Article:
It’s time to put down the Pokémon and pick up a paperback — the MS Readathon is back for its 37th year.
The MS Readathon has been raising funds for people living with Multiple Sclerosis since 1979, so there’s a good chance many of today’s parents would have taken part in the program when they were kids.
Multiple Sclerosis is the most common neurological disease in young adults (the average age of diagnosis is just 30, and even children as young as 10 have been diagnosed).
Every working day in Australia, four more people in Australia are diagnosed, and have to live with symptoms that can include extreme fatigue; blurred vision; loss of balance and muscle coordination; chronic pain; slurred speech; cognitive, continence and mobility issues; dizziness; and altered sensation such as tingling, numbness and pins and needles.
There is no known cure for MS, but the $40 million the Readathon program has raised provides vital services and support for people with MS, like occupational, physical and social therapy; peer support; advisory sessions through MS Connect; face-to-face education sessions; respite care in fully supported accommodation or in-home respite; workplace assistance; and ongoing renovations to residential facilities.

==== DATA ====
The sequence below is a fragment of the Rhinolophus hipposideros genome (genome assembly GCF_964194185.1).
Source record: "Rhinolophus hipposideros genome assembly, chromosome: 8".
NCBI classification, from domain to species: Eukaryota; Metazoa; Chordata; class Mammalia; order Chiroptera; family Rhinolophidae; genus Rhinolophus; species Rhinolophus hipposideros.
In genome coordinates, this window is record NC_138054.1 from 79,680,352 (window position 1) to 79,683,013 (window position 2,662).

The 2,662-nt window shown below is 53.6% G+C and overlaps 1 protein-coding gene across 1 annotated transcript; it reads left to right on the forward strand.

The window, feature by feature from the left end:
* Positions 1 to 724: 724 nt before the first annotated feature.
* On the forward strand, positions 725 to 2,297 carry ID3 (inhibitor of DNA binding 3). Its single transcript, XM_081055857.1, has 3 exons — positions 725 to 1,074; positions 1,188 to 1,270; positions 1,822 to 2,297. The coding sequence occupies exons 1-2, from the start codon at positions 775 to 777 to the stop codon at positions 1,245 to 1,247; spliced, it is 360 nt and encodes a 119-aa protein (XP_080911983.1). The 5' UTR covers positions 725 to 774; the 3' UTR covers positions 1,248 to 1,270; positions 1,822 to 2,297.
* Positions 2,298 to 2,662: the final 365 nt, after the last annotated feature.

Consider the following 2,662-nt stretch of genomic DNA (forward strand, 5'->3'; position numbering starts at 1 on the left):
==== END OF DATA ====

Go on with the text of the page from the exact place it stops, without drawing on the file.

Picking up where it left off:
Students taking part in the Readathon can register as a group or individually, and everything they read counts — even homework! There’s no book list, so school books, comic books, magazines, websites, books parents read to their kids, and books they read to their brothers and sisters all count towards the goal.
Courtesy of Multiple Sclerosis Limited, here are seven reasons you should make sure your child registers for the Readathon.
- Reading exercises our brains! Reading is a much more complex task for the human brain than, say, watching TV. Reading strengthens brain connections and builds new connections.
- Reading helps kids develop empathy.
- Reading develops a child’s imagination. When we read, our brains translate the descriptions we read of people, places and things into pictures. When we’re engaged in a story, we’re also imagining how the characters are feeling. We use our own experiences to imagine how we would feel in the same situation.
- Reading is a great form of entertainment! A paperback book doesn’t take up much space so you can take it anywhere, and you’ll never be lonely or bored if you have a book in your bag.
- Reading relaxes the body and calms the mind.
- Reading teaches kids about the world around them. Through reading, they learn about people, places and events outside their own experience. They are exposed to ways of life, ideas and beliefs about the world which may be different from those which surround them.
- No matter how young a child is, it is never too soon to introduce them to the world of books. Studies show that a child develops 80 percent of the attitudes, values, fears and loyalties that they will carry through life in the first six years of life, so parents, sign up and read a book a day with your infants during Readathon!
You can register your kids for the MS Readathon now at msreadathon.org.au.